* From The Baseball Gauge @ Seamheads.com

In terms of sheer offensive dominance, Granderson can’t touch the Big Three and 11 more steals won’t tip the scales in his favor, but mad props to him if he reaches the levels in the above categories and becomes the only player in big league history to do so.

Hub Collins

Hub Collins

Oh by the way, Granderson is on pace to rap out “only” 161 hits and in case you’re wondering if anyone has ever scored 147 runs in a season in which they had 161 hits or less, the answer is yes, but it hasn’t happened for a loooong time.  Despite having only 135 hits,  George “Piano Legs” Gore scored 150 times for the 1886 Chicago White Stockings, mainly because he led the league in walks with 102.  I’m guessing he must have hit in front of Cap Anson, who led the league in RBIs with 147.  Mike Griffin scored 152 times for the American Association’s Baltimore Orioles on only 148 hits (and 91 walks) in 1889; Hub Collins scored 148 runs on 142 hits ( and 85 walks) for the 1890 Brooklyn Bridegrooms; and Herman Long scored 149 runs on 159 hits (and 73 walks) for the 1893 Boston Beaneaters.  Granderson is on pace to draw a career-high 92 walks, so he fits right in with this bunch.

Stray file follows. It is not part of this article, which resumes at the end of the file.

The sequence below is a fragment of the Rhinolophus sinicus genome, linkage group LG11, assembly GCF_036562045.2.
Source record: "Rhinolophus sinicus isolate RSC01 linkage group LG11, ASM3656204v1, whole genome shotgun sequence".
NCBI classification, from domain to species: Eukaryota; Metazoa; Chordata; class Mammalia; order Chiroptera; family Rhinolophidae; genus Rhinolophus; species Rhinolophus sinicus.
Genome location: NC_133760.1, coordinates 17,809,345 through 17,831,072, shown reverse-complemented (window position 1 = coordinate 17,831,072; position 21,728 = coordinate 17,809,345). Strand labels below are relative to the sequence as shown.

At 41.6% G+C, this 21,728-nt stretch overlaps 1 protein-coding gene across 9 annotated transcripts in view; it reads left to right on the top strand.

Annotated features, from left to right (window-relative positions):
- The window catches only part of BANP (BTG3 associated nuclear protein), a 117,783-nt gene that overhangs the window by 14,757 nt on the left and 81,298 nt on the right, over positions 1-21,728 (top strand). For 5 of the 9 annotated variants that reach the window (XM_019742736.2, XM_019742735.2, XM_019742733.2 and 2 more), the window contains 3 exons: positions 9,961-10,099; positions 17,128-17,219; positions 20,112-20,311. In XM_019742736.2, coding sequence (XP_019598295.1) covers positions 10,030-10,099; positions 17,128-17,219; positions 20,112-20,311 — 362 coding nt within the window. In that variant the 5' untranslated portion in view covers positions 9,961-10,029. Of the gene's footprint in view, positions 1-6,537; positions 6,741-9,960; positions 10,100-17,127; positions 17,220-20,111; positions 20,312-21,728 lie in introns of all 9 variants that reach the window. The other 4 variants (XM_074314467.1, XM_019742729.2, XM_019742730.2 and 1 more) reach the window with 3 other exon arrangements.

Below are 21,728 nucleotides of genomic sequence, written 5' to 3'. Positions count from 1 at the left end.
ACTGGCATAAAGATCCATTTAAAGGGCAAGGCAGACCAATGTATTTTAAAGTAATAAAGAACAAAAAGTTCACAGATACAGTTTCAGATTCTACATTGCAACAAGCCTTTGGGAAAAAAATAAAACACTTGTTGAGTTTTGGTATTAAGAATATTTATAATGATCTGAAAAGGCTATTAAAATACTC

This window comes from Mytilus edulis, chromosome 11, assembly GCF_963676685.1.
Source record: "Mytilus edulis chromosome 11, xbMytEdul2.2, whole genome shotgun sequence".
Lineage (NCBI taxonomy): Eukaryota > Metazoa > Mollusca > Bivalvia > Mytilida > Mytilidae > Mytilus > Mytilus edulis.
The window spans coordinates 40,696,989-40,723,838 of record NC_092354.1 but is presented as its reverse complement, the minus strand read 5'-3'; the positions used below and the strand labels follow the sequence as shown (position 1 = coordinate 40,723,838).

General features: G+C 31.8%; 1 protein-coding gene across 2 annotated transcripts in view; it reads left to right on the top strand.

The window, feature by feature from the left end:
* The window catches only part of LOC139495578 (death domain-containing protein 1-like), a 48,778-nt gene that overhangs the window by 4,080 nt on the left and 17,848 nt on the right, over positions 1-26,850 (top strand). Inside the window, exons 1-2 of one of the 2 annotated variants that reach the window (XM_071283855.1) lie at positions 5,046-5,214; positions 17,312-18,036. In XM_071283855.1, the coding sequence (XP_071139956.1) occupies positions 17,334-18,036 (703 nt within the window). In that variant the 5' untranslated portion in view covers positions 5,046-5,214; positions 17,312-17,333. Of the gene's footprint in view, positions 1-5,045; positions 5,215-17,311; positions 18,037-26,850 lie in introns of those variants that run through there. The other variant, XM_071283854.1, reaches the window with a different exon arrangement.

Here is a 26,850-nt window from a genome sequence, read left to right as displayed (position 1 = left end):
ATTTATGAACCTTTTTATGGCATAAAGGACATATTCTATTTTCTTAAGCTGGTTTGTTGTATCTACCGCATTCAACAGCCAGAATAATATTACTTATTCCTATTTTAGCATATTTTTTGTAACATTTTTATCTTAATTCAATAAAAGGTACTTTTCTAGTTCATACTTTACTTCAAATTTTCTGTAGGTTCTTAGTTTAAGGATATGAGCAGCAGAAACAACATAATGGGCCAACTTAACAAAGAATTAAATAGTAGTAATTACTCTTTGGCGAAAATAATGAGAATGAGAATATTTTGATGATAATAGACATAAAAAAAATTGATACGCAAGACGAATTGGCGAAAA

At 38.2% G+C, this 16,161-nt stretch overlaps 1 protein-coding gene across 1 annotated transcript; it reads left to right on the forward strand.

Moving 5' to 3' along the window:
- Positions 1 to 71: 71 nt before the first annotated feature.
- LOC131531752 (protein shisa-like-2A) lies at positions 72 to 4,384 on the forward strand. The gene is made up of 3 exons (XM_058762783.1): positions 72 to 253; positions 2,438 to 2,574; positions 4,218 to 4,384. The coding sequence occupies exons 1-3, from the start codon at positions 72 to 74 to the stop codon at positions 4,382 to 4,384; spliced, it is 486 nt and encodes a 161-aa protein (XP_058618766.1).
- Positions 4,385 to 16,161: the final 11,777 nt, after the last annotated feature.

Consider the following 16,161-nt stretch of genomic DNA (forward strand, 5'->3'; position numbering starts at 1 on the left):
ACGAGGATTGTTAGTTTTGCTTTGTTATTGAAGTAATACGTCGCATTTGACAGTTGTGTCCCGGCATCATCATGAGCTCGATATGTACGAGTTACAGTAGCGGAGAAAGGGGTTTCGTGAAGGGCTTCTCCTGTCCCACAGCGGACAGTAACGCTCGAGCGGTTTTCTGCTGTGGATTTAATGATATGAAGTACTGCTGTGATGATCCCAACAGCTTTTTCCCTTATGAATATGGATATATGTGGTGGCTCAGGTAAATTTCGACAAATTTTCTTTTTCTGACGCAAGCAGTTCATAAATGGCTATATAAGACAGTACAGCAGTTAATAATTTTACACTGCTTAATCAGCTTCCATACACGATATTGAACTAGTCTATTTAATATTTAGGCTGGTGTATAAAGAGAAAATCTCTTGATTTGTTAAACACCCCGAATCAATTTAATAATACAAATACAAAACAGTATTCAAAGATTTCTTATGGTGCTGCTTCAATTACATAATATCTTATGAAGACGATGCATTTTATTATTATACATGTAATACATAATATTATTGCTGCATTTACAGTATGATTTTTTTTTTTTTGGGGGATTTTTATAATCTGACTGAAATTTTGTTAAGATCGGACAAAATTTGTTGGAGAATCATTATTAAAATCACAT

Justin Verlander
GS W L W-L% ERA K
Actual 30 21 5 .808 2.34 224
Projected* 35 25 6 .806 2.34 261
* Based on stats through 9/4/2011; pace for entire season

Barring a complete meltdown, Tigers ace Justin Verlander is already in rare company—were his season to end today, he’d be one of only six pitchers with a minimum of 30 starts to have 21 wins, five or fewer losses, a winning percentage of .800, an ERA of 2.34 or better and at least 200 strikeouts.

Joe Wood

"Smoky Joe" Wood